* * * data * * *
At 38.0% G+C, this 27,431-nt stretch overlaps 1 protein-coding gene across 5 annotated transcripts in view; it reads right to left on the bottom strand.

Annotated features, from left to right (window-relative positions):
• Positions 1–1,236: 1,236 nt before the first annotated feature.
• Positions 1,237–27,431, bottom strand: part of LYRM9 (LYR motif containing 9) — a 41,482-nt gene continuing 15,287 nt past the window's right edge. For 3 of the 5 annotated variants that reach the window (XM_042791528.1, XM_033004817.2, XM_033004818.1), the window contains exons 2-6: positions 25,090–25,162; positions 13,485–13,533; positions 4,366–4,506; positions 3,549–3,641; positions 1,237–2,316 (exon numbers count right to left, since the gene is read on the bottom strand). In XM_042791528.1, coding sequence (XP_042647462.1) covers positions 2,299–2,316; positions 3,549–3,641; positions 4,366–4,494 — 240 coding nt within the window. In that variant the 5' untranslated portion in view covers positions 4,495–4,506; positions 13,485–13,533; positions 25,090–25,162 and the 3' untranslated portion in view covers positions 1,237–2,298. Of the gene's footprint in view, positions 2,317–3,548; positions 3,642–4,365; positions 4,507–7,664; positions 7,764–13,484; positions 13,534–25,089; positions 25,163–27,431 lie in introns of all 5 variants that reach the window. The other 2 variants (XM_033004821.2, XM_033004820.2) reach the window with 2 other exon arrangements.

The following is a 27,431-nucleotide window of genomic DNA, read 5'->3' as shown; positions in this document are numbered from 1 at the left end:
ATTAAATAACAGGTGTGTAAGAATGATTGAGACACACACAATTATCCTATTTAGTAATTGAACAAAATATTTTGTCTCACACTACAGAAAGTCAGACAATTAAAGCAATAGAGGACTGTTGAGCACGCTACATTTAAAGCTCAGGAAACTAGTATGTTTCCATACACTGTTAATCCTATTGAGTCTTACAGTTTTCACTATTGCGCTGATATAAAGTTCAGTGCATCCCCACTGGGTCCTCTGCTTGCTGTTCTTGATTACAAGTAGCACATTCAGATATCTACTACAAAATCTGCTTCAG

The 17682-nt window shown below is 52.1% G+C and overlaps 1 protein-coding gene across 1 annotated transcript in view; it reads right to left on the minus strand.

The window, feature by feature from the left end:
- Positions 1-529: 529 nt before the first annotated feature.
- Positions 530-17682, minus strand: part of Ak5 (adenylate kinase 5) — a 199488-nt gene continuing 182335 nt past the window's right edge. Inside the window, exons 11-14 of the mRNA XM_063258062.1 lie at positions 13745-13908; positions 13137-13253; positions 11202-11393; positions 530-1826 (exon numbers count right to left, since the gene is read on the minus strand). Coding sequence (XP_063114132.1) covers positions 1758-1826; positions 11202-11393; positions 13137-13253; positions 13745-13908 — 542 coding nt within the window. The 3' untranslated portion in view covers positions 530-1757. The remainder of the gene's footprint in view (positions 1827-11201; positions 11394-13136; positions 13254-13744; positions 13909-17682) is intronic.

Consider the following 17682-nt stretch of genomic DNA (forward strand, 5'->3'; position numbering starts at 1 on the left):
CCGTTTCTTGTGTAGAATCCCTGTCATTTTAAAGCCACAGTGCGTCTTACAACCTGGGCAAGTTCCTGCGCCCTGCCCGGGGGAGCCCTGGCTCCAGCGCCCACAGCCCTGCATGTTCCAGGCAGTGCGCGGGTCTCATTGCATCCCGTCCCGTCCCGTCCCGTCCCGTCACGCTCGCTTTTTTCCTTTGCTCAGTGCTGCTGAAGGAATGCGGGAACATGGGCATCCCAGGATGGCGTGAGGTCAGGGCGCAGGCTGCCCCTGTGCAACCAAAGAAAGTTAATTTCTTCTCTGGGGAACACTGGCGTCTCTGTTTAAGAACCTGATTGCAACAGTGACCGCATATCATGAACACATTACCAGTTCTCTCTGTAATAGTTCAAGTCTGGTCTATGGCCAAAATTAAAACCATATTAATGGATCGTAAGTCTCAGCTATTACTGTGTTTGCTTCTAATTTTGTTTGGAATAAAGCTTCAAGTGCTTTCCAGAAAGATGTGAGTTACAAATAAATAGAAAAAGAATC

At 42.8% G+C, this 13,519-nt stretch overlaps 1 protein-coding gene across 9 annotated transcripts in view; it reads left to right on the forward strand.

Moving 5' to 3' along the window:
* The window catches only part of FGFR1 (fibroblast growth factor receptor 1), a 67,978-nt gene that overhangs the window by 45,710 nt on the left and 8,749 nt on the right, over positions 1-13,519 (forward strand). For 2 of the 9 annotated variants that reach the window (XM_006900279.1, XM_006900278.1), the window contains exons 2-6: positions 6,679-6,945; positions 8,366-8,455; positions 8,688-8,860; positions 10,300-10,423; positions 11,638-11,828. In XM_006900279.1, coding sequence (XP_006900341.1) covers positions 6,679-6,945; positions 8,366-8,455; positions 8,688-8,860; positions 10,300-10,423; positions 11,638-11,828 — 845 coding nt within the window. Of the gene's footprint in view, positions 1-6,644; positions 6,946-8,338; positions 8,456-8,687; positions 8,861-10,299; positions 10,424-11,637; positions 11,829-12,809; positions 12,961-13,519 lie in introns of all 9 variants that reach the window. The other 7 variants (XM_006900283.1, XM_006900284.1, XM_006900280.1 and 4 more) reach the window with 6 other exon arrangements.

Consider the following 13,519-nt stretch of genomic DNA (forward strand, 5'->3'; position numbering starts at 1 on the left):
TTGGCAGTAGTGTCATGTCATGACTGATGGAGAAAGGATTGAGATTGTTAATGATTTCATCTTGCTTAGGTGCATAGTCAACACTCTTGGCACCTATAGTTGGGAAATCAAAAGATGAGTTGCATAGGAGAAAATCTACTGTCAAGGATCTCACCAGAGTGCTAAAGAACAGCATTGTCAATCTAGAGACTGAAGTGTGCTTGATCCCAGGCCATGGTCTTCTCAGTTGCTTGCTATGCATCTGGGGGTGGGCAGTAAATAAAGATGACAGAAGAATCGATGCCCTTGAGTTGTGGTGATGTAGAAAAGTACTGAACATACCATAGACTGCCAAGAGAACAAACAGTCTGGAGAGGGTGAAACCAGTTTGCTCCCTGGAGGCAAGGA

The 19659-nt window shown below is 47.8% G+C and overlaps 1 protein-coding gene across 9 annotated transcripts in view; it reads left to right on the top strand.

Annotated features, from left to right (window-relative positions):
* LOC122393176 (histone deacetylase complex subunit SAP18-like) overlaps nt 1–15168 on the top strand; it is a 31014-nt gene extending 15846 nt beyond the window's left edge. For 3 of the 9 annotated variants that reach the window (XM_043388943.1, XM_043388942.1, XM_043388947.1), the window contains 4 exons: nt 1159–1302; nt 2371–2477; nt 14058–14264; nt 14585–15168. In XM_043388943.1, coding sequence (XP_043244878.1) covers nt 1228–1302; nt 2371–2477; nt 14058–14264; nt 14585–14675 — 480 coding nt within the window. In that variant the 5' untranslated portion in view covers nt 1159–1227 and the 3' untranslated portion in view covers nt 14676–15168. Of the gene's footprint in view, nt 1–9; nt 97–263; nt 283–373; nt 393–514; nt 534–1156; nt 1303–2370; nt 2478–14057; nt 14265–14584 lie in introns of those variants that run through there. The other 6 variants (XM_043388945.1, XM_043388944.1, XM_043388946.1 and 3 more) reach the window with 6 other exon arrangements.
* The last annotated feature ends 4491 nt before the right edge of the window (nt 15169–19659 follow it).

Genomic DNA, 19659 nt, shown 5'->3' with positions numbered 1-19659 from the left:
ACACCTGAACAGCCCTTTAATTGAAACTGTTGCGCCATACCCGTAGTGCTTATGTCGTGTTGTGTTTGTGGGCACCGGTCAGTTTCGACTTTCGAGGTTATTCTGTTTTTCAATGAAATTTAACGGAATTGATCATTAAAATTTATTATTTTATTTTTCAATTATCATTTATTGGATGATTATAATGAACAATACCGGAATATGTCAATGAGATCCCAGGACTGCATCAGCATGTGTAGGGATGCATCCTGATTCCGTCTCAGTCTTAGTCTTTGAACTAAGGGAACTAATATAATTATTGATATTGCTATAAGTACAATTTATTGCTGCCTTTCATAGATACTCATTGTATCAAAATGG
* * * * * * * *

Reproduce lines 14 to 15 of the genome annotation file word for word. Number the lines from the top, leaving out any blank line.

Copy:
Moving 5' to 3' along the window:
* The window catches only part of FGFR1 (fibroblast growth factor receptor 1), a 67,978-nt gene that overhangs the window by 45,710 nt on the left and 8,749 nt on the right, over positions 1-13,519 (forward strand). For 2 of the 9 annotated variants that reach the window (XM_006900279.1, XM_006900278.1), the window contains exons 2-6: positions 6,679-6,945; positions 8,366-8,455; positions 8,688-8,860; positions 10,300-10,423; positions 11,638-11,828. In XM_006900279.1, coding sequence (XP_006900341.1) covers positions 6,679-6,945; positions 8,366-8,455; positions 8,688-8,860; positions 10,300-10,423; positions 11,638-11,828 — 845 coding nt within the window. Of the gene's footprint in view, positions 1-6,644; positions 6,946-8,338; positions 8,456-8,687; positions 8,861-10,299; positions 10,424-11,637; positions 11,829-12,809; positions 12,961-13,519 lie in introns of all 9 variants that reach the window. The other 7 variants (XM_006900283.1, XM_006900284.1, XM_006900280.1 and 4 more) reach the window with 6 other exon arrangements.